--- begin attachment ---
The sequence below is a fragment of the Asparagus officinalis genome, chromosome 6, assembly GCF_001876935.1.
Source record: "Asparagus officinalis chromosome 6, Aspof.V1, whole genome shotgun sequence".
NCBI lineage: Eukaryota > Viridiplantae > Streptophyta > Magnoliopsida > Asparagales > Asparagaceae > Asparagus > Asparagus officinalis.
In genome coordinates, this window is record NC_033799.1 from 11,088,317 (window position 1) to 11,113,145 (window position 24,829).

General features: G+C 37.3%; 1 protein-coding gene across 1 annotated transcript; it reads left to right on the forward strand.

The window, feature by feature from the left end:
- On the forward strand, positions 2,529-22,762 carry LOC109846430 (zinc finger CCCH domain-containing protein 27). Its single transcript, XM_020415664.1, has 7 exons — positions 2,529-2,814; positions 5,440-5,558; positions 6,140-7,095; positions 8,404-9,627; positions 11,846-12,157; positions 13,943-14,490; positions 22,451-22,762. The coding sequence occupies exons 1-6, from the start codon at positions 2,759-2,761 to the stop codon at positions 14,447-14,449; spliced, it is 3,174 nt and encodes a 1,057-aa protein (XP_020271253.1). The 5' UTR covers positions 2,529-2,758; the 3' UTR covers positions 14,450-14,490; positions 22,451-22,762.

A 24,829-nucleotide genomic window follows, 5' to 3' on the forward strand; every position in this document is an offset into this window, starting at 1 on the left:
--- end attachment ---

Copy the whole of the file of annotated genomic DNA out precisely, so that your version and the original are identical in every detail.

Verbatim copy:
The sequence below is a fragment of the Asparagus officinalis genome, chromosome 6, assembly GCF_001876935.1.
Source record: "Asparagus officinalis chromosome 6, Aspof.V1, whole genome shotgun sequence".
NCBI lineage: Eukaryota > Viridiplantae > Streptophyta > Magnoliopsida > Asparagales > Asparagaceae > Asparagus > Asparagus officinalis.
In genome coordinates, this window is record NC_033799.1 from 11,088,317 (window position 1) to 11,113,145 (window position 24,829).

General features: G+C 37.3%; 1 protein-coding gene across 1 annotated transcript; it reads left to right on the forward strand.

The window, feature by feature from the left end:
- On the forward strand, positions 2,529-22,762 carry LOC109846430 (zinc finger CCCH domain-containing protein 27). Its single transcript, XM_020415664.1, has 7 exons — positions 2,529-2,814; positions 5,440-5,558; positions 6,140-7,095; positions 8,404-9,627; positions 11,846-12,157; positions 13,943-14,490; positions 22,451-22,762. The coding sequence occupies exons 1-6, from the start codon at positions 2,759-2,761 to the stop codon at positions 14,447-14,449; spliced, it is 3,174 nt and encodes a 1,057-aa protein (XP_020271253.1). The 5' UTR covers positions 2,529-2,758; the 3' UTR covers positions 14,450-14,490; positions 22,451-22,762.

A 24,829-nucleotide genomic window follows, 5' to 3' on the forward strand; every position in this document is an offset into this window, starting at 1 on the left: